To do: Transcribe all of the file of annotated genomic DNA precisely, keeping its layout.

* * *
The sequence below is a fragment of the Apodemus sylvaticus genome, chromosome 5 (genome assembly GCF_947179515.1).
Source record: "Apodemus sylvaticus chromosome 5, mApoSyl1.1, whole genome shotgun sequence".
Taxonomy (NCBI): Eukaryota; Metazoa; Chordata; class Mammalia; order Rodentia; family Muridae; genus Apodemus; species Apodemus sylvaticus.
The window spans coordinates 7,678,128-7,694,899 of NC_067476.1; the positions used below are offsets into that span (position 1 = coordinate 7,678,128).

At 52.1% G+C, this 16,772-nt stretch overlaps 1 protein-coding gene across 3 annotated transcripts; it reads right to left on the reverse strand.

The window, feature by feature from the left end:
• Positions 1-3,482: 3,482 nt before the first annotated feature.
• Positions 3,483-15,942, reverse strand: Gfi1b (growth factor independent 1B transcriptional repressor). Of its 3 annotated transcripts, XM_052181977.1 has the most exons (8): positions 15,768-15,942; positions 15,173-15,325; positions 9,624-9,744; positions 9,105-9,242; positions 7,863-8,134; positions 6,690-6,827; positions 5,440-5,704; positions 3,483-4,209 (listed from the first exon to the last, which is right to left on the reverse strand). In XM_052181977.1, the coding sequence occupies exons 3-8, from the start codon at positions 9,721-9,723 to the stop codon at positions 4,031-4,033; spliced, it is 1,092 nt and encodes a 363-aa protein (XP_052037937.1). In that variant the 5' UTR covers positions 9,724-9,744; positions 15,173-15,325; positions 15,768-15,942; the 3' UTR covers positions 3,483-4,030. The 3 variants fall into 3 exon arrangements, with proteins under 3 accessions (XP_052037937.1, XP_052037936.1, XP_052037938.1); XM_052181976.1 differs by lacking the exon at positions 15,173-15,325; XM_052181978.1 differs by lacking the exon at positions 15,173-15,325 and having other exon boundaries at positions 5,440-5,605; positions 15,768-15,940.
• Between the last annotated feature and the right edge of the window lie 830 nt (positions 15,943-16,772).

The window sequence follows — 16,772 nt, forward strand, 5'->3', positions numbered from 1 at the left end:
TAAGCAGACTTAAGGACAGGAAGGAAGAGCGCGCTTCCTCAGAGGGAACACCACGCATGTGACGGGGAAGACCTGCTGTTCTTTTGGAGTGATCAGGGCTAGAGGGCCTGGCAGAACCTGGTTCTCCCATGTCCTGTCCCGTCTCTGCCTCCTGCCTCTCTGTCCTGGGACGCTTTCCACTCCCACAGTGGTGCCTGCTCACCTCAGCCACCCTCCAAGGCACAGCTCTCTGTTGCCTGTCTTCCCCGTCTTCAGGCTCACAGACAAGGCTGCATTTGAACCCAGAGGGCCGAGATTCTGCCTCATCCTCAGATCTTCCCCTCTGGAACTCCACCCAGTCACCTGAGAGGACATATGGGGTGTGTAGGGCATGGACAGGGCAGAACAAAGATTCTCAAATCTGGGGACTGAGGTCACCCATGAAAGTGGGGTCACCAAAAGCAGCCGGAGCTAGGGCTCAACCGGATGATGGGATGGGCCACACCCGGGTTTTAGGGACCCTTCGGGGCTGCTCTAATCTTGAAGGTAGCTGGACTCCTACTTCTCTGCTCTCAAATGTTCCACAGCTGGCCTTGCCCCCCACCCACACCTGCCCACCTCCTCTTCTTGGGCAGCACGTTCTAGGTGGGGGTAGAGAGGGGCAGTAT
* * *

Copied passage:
The sequence below is a fragment of the Apodemus sylvaticus genome, chromosome 5 (genome assembly GCF_947179515.1).
Source record: "Apodemus sylvaticus chromosome 5, mApoSyl1.1, whole genome shotgun sequence".
Taxonomy (NCBI): Eukaryota; Metazoa; Chordata; class Mammalia; order Rodentia; family Muridae; genus Apodemus; species Apodemus sylvaticus.
The window spans coordinates 7,678,128-7,694,899 of NC_067476.1; the positions used below are offsets into that span (position 1 = coordinate 7,678,128).

At 52.1% G+C, this 16,772-nt stretch overlaps 1 protein-coding gene across 3 annotated transcripts; it reads right to left on the reverse strand.

The window, feature by feature from the left end:
• Positions 1-3,482: 3,482 nt before the first annotated feature.
• Positions 3,483-15,942, reverse strand: Gfi1b (growth factor independent 1B transcriptional repressor). Of its 3 annotated transcripts, XM_052181977.1 has the most exons (8): positions 15,768-15,942; positions 15,173-15,325; positions 9,624-9,744; positions 9,105-9,242; positions 7,863-8,134; positions 6,690-6,827; positions 5,440-5,704; positions 3,483-4,209 (listed from the first exon to the last, which is right to left on the reverse strand). In XM_052181977.1, the coding sequence occupies exons 3-8, from the start codon at positions 9,721-9,723 to the stop codon at positions 4,031-4,033; spliced, it is 1,092 nt and encodes a 363-aa protein (XP_052037937.1). In that variant the 5' UTR covers positions 9,724-9,744; positions 15,173-15,325; positions 15,768-15,942; the 3' UTR covers positions 3,483-4,030. The 3 variants fall into 3 exon arrangements, with proteins under 3 accessions (XP_052037937.1, XP_052037936.1, XP_052037938.1); XM_052181976.1 differs by lacking the exon at positions 15,173-15,325; XM_052181978.1 differs by lacking the exon at positions 15,173-15,325 and having other exon boundaries at positions 5,440-5,605; positions 15,768-15,940.
• Between the last annotated feature and the right edge of the window lie 830 nt (positions 15,943-16,772).

The window sequence follows — 16,772 nt, forward strand, 5'->3', positions numbered from 1 at the left end:
TAAGCAGACTTAAGGACAGGAAGGAAGAGCGCGCTTCCTCAGAGGGAACACCACGCATGTGACGGGGAAGACCTGCTGTTCTTTTGGAGTGATCAGGGCTAGAGGGCCTGGCAGAACCTGGTTCTCCCATGTCCTGTCCCGTCTCTGCCTCCTGCCTCTCTGTCCTGGGACGCTTTCCACTCCCACAGTGGTGCCTGCTCACCTCAGCCACCCTCCAAGGCACAGCTCTCTGTTGCCTGTCTTCCCCGTCTTCAGGCTCACAGACAAGGCTGCATTTGAACCCAGAGGGCCGAGATTCTGCCTCATCCTCAGATCTTCCCCTCTGGAACTCCACCCAGTCACCTGAGAGGACATATGGGGTGTGTAGGGCATGGACAGGGCAGAACAAAGATTCTCAAATCTGGGGACTGAGGTCACCCATGAAAGTGGGGTCACCAAAAGCAGCCGGAGCTAGGGCTCAACCGGATGATGGGATGGGCCACACCCGGGTTTTAGGGACCCTTCGGGGCTGCTCTAATCTTGAAGGTAGCTGGACTCCTACTTCTCTGCTCTCAAATGTTCCACAGCTGGCCTTGCCCCCCACCCACACCTGCCCACCTCCTCTTCTTGGGCAGCACGTTCTAGGTGGGGGTAGAGAGGGGCAGTAT